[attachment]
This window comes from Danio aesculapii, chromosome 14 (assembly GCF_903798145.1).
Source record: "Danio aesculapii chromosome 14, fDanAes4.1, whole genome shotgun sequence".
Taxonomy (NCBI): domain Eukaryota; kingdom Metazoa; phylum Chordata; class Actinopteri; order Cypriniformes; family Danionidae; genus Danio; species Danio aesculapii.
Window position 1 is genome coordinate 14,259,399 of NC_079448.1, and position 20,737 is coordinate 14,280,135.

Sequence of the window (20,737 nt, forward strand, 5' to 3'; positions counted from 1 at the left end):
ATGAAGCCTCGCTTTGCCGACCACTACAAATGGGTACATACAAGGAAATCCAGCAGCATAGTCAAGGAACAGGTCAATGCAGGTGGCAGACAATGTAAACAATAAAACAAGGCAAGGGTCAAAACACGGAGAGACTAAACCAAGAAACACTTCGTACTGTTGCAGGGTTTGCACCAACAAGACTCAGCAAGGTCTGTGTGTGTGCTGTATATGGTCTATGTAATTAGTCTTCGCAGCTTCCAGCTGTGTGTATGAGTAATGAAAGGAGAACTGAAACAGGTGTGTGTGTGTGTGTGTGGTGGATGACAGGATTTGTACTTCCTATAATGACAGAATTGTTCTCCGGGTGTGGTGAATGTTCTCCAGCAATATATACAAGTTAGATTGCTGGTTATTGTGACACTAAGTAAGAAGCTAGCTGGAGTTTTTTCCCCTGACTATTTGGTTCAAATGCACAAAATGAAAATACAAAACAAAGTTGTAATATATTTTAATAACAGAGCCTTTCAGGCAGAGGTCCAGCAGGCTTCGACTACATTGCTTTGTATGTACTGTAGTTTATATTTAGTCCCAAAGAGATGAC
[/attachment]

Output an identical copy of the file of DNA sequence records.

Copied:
This window comes from Danio aesculapii, chromosome 14 (assembly GCF_903798145.1).
Source record: "Danio aesculapii chromosome 14, fDanAes4.1, whole genome shotgun sequence".
Taxonomy (NCBI): domain Eukaryota; kingdom Metazoa; phylum Chordata; class Actinopteri; order Cypriniformes; family Danionidae; genus Danio; species Danio aesculapii.
Window position 1 is genome coordinate 14,259,399 of NC_079448.1, and position 20,737 is coordinate 14,280,135.

Sequence of the window (20,737 nt, forward strand, 5' to 3'; positions counted from 1 at the left end):
ATGAAGCCTCGCTTTGCCGACCACTACAAATGGGTACATACAAGGAAATCCAGCAGCATAGTCAAGGAACAGGTCAATGCAGGTGGCAGACAATGTAAACAATAAAACAAGGCAAGGGTCAAAACACGGAGAGACTAAACCAAGAAACACTTCGTACTGTTGCAGGGTTTGCACCAACAAGACTCAGCAAGGTCTGTGTGTGTGCTGTATATGGTCTATGTAATTAGTCTTCGCAGCTTCCAGCTGTGTGTATGAGTAATGAAAGGAGAACTGAAACAGGTGTGTGTGTGTGTGTGTGGTGGATGACAGGATTTGTACTTCCTATAATGACAGAATTGTTCTCCGGGTGTGGTGAATGTTCTCCAGCAATATATACAAGTTAGATTGCTGGTTATTGTGACACTAAGTAAGAAGCTAGCTGGAGTTTTTTCCCCTGACTATTTGGTTCAAATGCACAAAATGAAAATACAAAACAAAGTTGTAATATATTTTAATAACAGAGCCTTTCAGGCAGAGGTCCAGCAGGCTTCGACTACATTGCTTTGTATGTACTGTAGTTTATATTTAGTCCCAAAGAGATGAC